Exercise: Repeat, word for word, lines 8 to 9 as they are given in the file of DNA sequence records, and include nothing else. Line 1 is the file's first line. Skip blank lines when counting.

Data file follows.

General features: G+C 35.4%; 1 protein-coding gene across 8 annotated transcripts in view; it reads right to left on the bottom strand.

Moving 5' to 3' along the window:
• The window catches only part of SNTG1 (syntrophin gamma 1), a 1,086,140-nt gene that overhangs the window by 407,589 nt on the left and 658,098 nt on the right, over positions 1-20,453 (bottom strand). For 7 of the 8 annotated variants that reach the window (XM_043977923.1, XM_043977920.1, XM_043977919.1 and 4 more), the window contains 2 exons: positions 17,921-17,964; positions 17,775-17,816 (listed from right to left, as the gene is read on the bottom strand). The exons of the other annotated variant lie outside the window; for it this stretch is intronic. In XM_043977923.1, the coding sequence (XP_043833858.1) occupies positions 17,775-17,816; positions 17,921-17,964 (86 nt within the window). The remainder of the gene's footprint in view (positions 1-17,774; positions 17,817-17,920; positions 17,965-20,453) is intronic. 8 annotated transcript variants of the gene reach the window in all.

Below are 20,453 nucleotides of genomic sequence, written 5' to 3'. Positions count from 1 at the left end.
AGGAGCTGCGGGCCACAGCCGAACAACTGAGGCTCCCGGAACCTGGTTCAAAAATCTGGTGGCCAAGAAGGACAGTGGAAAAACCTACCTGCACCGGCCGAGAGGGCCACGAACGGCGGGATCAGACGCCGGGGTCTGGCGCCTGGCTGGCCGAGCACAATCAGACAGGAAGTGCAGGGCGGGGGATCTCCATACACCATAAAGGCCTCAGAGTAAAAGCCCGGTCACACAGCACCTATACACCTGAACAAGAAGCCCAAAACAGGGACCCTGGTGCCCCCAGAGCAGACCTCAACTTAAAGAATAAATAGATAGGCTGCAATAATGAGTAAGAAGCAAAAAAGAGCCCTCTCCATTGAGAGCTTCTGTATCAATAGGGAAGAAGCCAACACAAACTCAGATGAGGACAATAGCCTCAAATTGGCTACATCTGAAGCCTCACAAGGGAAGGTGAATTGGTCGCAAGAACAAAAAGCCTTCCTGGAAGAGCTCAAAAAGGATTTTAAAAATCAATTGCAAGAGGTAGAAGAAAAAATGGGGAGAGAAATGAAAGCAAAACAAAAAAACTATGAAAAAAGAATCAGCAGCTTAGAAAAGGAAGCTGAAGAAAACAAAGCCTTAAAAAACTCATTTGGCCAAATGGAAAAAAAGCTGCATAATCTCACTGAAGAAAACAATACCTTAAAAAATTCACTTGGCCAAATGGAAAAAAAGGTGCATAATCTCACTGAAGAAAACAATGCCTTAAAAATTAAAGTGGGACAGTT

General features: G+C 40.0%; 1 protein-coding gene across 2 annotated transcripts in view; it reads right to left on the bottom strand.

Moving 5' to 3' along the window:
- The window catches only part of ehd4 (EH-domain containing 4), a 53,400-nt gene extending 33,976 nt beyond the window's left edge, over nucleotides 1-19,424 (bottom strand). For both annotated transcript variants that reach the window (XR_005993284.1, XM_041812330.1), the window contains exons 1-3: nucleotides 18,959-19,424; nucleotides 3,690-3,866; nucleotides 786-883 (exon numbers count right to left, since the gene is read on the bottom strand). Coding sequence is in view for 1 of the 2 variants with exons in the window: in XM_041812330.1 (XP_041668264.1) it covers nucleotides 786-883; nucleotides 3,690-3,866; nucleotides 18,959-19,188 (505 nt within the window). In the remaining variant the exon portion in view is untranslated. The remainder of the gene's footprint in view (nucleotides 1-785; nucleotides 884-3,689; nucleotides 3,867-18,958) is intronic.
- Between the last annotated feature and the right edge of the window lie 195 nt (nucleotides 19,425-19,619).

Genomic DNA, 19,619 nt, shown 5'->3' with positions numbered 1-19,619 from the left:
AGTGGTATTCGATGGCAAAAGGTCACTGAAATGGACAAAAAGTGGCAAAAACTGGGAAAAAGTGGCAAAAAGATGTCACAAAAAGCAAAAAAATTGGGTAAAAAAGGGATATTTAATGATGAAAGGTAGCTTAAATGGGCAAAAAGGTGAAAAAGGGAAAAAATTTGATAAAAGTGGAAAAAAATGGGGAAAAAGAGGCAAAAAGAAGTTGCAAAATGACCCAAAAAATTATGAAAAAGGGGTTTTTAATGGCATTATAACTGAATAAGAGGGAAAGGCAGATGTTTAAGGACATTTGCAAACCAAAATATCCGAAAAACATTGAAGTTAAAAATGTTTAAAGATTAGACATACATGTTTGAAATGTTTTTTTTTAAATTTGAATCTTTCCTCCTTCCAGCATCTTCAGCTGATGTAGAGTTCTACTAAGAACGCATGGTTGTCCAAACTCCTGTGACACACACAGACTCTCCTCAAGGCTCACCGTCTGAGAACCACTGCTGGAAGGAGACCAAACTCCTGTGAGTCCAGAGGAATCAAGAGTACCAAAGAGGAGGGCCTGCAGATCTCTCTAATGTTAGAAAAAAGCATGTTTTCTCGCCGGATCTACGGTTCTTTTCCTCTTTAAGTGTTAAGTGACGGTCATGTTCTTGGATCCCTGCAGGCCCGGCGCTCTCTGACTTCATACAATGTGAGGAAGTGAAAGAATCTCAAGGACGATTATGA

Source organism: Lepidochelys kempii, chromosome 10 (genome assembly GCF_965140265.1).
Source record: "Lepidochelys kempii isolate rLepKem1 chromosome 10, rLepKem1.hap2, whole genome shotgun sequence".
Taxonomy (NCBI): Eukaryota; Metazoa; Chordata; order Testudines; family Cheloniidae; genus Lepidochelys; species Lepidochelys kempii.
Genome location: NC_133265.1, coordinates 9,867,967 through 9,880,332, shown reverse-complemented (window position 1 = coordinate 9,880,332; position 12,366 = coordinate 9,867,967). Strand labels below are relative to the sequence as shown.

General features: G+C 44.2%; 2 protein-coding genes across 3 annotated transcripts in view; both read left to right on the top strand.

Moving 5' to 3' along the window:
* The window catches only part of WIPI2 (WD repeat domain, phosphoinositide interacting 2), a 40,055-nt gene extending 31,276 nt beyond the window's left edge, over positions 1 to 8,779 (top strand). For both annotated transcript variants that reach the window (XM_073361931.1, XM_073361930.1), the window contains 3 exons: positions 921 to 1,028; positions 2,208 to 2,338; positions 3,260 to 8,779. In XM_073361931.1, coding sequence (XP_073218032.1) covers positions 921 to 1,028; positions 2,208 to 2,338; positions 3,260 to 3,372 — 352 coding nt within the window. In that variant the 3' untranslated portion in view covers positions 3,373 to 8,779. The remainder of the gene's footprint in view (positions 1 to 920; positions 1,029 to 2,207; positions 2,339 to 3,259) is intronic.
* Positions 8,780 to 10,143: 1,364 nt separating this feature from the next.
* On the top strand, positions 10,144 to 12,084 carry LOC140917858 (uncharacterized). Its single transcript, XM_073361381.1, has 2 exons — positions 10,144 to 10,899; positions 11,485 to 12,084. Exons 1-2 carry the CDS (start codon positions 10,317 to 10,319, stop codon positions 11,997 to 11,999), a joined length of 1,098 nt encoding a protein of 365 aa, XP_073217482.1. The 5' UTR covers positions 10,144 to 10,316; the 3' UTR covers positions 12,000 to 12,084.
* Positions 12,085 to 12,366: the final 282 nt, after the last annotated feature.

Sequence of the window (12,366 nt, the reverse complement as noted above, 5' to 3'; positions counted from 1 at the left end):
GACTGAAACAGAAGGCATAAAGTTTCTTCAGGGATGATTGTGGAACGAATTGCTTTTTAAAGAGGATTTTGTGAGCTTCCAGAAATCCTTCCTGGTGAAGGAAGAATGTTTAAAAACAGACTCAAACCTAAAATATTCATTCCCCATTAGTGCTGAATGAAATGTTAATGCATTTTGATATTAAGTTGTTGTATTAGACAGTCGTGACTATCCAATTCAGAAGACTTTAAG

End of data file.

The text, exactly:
- The window catches only part of ehd4 (EH-domain containing 4), a 53,400-nt gene extending 33,976 nt beyond the window's left edge, over nucleotides 1-19,424 (bottom strand). For both annotated transcript variants that reach the window (XR_005993284.1, XM_041812330.1), the window contains exons 1-3: nucleotides 18,959-19,424; nucleotides 3,690-3,866; nucleotides 786-883 (exon numbers count right to left, since the gene is read on the bottom strand). Coding sequence is in view for 1 of the 2 variants with exons in the window: in XM_041812330.1 (XP_041668264.1) it covers nucleotides 786-883; nucleotides 3,690-3,866; nucleotides 18,959-19,188 (505 nt within the window). In the remaining variant the exon portion in view is untranslated. The remainder of the gene's footprint in view (nucleotides 1-785; nucleotides 884-3,689; nucleotides 3,867-18,958) is intronic.
- Between the last annotated feature and the right edge of the window lie 195 nt (nucleotides 19,425-19,619).